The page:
I am many things, but I am not subtle.
The first time I wore a packer, part of me was disappointed that it wasn’t more obvious. I felt so hot, so powerful, but the bulge in my jeans was barely noticeable when I photographed it to share the gender euphoria I was experiencing with my girlfriend. It’s not that I wanted everyone to look at my dick, it’s that I wanted the people who I wanted to check me out to be able to see it. It felt gender-affirming, but it looked far too subtle.
I took this photo on the Monday after Eroticon 2023, when I was enjoying a final day adventuring around London. I’d worn the same shorts the previous evening, when I joined many of the other conference attendees in the pub. (Just like having sex makes you want more sex, talking to other people who spend a lot of time thinking about sex makes you want more nuanced and nerdy conversations about sex.)
It was a hot day and the pub garden was small. I was squeezing between tables towards an empty seat when someone pushed their chair back to stand up, trapping me where I was.
And I was suddenly very aware that my bulge was at another attendee’s eye-level and very close to their face.
They made a joke, I stumbled through a playful reply, and the people around us laughed. I was blushing, but I was grinning too. It felt good to be surrounded by people I liked and trusted. It felt good to know without a doubt that they were laughing with me, not at me. And it felt even better to have someone who to make a playful joke about my dick in a way that made me feel like they were really and truly seeing me as a guy.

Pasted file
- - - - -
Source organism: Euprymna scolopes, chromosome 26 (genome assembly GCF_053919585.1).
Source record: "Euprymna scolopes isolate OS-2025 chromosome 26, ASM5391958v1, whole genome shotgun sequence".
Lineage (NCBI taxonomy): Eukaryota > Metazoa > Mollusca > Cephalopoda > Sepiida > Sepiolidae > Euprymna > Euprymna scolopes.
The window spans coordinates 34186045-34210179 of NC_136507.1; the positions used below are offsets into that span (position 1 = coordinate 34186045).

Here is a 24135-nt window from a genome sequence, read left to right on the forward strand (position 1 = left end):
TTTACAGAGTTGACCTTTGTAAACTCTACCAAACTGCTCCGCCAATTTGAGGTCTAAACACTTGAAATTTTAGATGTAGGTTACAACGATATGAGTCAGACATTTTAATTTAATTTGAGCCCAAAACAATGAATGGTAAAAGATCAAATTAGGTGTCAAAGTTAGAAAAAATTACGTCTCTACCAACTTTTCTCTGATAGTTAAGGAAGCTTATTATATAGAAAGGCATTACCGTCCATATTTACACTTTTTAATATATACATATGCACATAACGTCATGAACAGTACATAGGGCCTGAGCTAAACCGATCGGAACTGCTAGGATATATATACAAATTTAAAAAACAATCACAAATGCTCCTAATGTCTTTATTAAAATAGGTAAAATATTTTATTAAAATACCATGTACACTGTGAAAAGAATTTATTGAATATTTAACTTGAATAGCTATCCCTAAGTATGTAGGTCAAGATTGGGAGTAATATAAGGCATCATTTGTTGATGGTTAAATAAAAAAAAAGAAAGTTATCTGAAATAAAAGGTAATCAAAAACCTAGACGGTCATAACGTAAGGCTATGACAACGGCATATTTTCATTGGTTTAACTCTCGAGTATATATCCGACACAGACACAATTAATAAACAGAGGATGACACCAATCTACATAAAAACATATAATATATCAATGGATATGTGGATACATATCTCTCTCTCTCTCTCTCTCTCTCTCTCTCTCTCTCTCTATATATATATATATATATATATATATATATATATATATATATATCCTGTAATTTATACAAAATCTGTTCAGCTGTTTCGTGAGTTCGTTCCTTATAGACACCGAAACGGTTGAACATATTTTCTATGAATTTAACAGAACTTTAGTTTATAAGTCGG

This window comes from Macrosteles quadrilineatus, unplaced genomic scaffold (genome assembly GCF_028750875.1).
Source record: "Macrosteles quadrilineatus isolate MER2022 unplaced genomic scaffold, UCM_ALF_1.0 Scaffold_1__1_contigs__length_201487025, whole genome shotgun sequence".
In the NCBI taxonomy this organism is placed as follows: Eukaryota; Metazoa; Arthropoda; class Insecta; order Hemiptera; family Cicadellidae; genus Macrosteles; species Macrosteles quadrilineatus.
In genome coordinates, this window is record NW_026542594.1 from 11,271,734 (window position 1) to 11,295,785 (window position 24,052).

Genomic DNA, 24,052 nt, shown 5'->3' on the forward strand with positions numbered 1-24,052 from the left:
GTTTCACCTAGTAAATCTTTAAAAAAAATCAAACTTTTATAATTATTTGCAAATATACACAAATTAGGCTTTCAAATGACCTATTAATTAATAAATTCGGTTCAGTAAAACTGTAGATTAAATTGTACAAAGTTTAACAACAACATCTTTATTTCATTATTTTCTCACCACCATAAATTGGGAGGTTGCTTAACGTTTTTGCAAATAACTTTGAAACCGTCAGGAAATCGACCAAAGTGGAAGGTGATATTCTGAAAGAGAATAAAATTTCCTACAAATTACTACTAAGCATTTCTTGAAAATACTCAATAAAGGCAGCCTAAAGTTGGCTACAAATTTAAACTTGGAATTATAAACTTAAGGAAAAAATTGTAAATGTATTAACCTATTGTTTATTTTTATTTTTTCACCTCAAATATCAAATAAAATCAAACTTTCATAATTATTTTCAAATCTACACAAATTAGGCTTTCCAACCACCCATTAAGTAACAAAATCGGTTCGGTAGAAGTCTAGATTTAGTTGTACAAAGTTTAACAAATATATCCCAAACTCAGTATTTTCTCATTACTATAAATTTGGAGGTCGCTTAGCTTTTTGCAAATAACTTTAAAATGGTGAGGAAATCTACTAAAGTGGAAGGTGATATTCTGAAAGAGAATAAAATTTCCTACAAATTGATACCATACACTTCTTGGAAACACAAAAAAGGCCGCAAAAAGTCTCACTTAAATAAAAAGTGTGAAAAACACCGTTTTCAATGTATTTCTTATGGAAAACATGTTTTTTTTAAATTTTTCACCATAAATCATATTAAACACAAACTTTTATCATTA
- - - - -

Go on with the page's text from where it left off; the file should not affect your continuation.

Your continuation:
I am still figuring out how to look hot and masculine. My girlfriend has teased me that some of my outfits lean a little ‘basic tech bro’. I’ve recently started wearing rings and I’ve painted my nails more times since stepping into my gender than I did the in preceding decade – though wearing a skirt is off the table, at least until I get top surgery – but I’m not sure I know how to look slutty while still looking like a guy.
Subtle is not a word anyone would use to describe me. I am loud and unapologetic about who I am, especially since I’ve started to more consciously unmask. But since stepping into my gender, many of my outfits are more subtle. I’ve focussed on finding the clothes that make me feel the least dysphoric and most comfortable in my body. And that in itself – feeling masculine and present in my body – makes me feel sexy.
These shorts though? I bought these shorts more than three years ago, when I knew I was trans but hadn’t fully realised how much I’d been forcing myself to perform ‘sexiness’ as a woman in a way that made me dysphoric. They spent more than twelve months hiding in the back of my wardrobe, but last year I pulled them out again. I discovered that the tight, high-waisted shorts designed for people without penises makes the bulge of my packer look anything but subtle.
Psssst… if you’ve been missing my writing on my blog, you should check out my newsletter! I’m writing slightly more frequently over at Genderbent, and if you subscribe you’ll get essays about gender and transmasculinity delivered to your inbox on a semi-regular basis. This is me trying to be less subtle about promoting my work, so it would mean a lot if you subscribed:
Quinn Rhodes (he/him) is a queer, trans, disabled sex writer with vaginismus. He’s a slut and a sex nerd who writes about his adventures in trying to fuck without fucking up. Quinn can usually be found wearing stomp-on-the-patriarchy boots while falling in love every time he fucks.